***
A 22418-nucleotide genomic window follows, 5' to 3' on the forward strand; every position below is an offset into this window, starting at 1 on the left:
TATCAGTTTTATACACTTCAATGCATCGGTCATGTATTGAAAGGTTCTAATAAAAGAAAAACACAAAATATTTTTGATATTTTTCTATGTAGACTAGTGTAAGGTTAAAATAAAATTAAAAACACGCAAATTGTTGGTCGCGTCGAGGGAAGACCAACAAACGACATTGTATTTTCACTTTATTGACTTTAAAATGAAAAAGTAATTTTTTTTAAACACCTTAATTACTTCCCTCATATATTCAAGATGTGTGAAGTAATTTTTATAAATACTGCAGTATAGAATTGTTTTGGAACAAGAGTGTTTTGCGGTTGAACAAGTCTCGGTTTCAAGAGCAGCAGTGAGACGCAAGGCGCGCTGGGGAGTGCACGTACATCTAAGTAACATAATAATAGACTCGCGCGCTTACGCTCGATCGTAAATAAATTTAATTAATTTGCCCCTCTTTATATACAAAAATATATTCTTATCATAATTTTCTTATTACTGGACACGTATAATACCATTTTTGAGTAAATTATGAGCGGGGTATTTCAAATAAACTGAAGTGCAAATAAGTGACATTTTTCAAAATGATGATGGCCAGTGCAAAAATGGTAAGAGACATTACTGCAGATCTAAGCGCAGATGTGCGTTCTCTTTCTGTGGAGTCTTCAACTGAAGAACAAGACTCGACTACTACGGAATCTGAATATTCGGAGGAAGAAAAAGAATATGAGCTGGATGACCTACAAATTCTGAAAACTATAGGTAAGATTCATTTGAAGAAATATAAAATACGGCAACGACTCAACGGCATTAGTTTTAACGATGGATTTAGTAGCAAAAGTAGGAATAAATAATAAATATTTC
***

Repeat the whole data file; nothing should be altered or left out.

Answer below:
A 22418-nucleotide genomic window follows, 5' to 3' on the forward strand; every position below is an offset into this window, starting at 1 on the left:
TATCAGTTTTATACACTTCAATGCATCGGTCATGTATTGAAAGGTTCTAATAAAAGAAAAACACAAAATATTTTTGATATTTTTCTATGTAGACTAGTGTAAGGTTAAAATAAAATTAAAAACACGCAAATTGTTGGTCGCGTCGAGGGAAGACCAACAAACGACATTGTATTTTCACTTTATTGACTTTAAAATGAAAAAGTAATTTTTTTTAAACACCTTAATTACTTCCCTCATATATTCAAGATGTGTGAAGTAATTTTTATAAATACTGCAGTATAGAATTGTTTTGGAACAAGAGTGTTTTGCGGTTGAACAAGTCTCGGTTTCAAGAGCAGCAGTGAGACGCAAGGCGCGCTGGGGAGTGCACGTACATCTAAGTAACATAATAATAGACTCGCGCGCTTACGCTCGATCGTAAATAAATTTAATTAATTTGCCCCTCTTTATATACAAAAATATATTCTTATCATAATTTTCTTATTACTGGACACGTATAATACCATTTTTGAGTAAATTATGAGCGGGGTATTTCAAATAAACTGAAGTGCAAATAAGTGACATTTTTCAAAATGATGATGGCCAGTGCAAAAATGGTAAGAGACATTACTGCAGATCTAAGCGCAGATGTGCGTTCTCTTTCTGTGGAGTCTTCAACTGAAGAACAAGACTCGACTACTACGGAATCTGAATATTCGGAGGAAGAAAAAGAATATGAGCTGGATGACCTACAAATTCTGAAAACTATAGGTAAGATTCATTTGAAGAAATATAAAATACGGCAACGACTCAACGGCATTAGTTTTAACGATGGATTTAGTAGCAAAAGTAGGAATAAATAATAAATATTTC